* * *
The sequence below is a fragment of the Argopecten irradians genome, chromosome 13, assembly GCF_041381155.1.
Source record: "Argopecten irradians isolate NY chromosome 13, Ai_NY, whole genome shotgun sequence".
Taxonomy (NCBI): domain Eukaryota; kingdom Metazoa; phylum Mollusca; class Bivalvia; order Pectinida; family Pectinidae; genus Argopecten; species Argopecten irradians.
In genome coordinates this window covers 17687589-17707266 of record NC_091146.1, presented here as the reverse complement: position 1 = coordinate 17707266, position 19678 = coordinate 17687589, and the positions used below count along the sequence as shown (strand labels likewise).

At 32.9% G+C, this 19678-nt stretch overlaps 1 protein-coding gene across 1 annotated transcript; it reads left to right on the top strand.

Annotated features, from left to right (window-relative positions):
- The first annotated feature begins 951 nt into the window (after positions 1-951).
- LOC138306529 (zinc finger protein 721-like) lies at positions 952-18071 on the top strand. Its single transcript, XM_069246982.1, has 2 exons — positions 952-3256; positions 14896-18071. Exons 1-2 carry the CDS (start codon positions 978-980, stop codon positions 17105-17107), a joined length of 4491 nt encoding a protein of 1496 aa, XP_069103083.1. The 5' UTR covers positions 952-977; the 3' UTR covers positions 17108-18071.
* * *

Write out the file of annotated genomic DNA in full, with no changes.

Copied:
The sequence below is a fragment of the Argopecten irradians genome, chromosome 13, assembly GCF_041381155.1.
Source record: "Argopecten irradians isolate NY chromosome 13, Ai_NY, whole genome shotgun sequence".
Taxonomy (NCBI): domain Eukaryota; kingdom Metazoa; phylum Mollusca; class Bivalvia; order Pectinida; family Pectinidae; genus Argopecten; species Argopecten irradians.
In genome coordinates this window covers 17687589-17707266 of record NC_091146.1, presented here as the reverse complement: position 1 = coordinate 17707266, position 19678 = coordinate 17687589, and the positions used below count along the sequence as shown (strand labels likewise).

At 32.9% G+C, this 19678-nt stretch overlaps 1 protein-coding gene across 1 annotated transcript; it reads left to right on the top strand.

Annotated features, from left to right (window-relative positions):
- The first annotated feature begins 951 nt into the window (after positions 1-951).
- LOC138306529 (zinc finger protein 721-like) lies at positions 952-18071 on the top strand. Its single transcript, XM_069246982.1, has 2 exons — positions 952-3256; positions 14896-18071. Exons 1-2 carry the CDS (start codon positions 978-980, stop codon positions 17105-17107), a joined length of 4491 nt encoding a protein of 1496 aa, XP_069103083.1. The 5' UTR covers positions 952-977; the 3' UTR covers positions 17108-18071.